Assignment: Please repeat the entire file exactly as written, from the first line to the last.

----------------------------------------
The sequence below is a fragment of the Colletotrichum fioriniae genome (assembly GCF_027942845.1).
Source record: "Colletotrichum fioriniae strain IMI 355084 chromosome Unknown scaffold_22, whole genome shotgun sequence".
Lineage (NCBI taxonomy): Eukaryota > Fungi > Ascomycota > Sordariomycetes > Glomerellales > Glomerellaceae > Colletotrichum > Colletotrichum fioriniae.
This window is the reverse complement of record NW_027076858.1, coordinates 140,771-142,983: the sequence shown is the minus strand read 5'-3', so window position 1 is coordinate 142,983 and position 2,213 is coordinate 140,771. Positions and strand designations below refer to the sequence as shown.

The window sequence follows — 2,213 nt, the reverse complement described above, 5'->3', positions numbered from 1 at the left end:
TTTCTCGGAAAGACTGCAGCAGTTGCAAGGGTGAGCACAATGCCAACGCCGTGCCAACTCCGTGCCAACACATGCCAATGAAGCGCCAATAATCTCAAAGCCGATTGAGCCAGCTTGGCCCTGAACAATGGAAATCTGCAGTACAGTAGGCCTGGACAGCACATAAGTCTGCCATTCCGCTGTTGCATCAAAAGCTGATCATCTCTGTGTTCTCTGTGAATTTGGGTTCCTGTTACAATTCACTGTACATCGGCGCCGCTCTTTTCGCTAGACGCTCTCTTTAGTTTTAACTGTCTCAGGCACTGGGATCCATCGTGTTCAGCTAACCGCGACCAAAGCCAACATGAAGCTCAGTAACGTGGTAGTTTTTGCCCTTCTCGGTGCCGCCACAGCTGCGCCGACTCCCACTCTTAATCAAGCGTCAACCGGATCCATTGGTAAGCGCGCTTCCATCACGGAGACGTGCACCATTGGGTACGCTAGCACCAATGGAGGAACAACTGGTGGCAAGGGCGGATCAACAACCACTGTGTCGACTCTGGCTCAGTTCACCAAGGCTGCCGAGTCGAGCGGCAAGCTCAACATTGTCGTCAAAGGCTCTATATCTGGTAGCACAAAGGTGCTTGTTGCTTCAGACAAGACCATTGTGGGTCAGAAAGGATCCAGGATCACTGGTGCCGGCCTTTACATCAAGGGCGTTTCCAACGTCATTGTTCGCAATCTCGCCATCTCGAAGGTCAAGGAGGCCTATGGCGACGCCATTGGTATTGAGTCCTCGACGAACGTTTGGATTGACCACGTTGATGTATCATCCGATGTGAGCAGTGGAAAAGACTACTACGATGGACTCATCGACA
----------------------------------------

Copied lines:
The sequence below is a fragment of the Colletotrichum fioriniae genome (assembly GCF_027942845.1).
Source record: "Colletotrichum fioriniae strain IMI 355084 chromosome Unknown scaffold_22, whole genome shotgun sequence".
Lineage (NCBI taxonomy): Eukaryota > Fungi > Ascomycota > Sordariomycetes > Glomerellales > Glomerellaceae > Colletotrichum > Colletotrichum fioriniae.
This window is the reverse complement of record NW_027076858.1, coordinates 140,771-142,983: the sequence shown is the minus strand read 5'-3', so window position 1 is coordinate 142,983 and position 2,213 is coordinate 140,771. Positions and strand designations below refer to the sequence as shown.

The window sequence follows — 2,213 nt, the reverse complement described above, 5'->3', positions numbered from 1 at the left end:
TTTCTCGGAAAGACTGCAGCAGTTGCAAGGGTGAGCACAATGCCAACGCCGTGCCAACTCCGTGCCAACACATGCCAATGAAGCGCCAATAATCTCAAAGCCGATTGAGCCAGCTTGGCCCTGAACAATGGAAATCTGCAGTACAGTAGGCCTGGACAGCACATAAGTCTGCCATTCCGCTGTTGCATCAAAAGCTGATCATCTCTGTGTTCTCTGTGAATTTGGGTTCCTGTTACAATTCACTGTACATCGGCGCCGCTCTTTTCGCTAGACGCTCTCTTTAGTTTTAACTGTCTCAGGCACTGGGATCCATCGTGTTCAGCTAACCGCGACCAAAGCCAACATGAAGCTCAGTAACGTGGTAGTTTTTGCCCTTCTCGGTGCCGCCACAGCTGCGCCGACTCCCACTCTTAATCAAGCGTCAACCGGATCCATTGGTAAGCGCGCTTCCATCACGGAGACGTGCACCATTGGGTACGCTAGCACCAATGGAGGAACAACTGGTGGCAAGGGCGGATCAACAACCACTGTGTCGACTCTGGCTCAGTTCACCAAGGCTGCCGAGTCGAGCGGCAAGCTCAACATTGTCGTCAAAGGCTCTATATCTGGTAGCACAAAGGTGCTTGTTGCTTCAGACAAGACCATTGTGGGTCAGAAAGGATCCAGGATCACTGGTGCCGGCCTTTACATCAAGGGCGTTTCCAACGTCATTGTTCGCAATCTCGCCATCTCGAAGGTCAAGGAGGCCTATGGCGACGCCATTGGTATTGAGTCCTCGACGAACGTTTGGATTGACCACGTTGATGTATCATCCGATGTGAGCAGTGGAAAAGACTACTACGATGGACTCATCGACA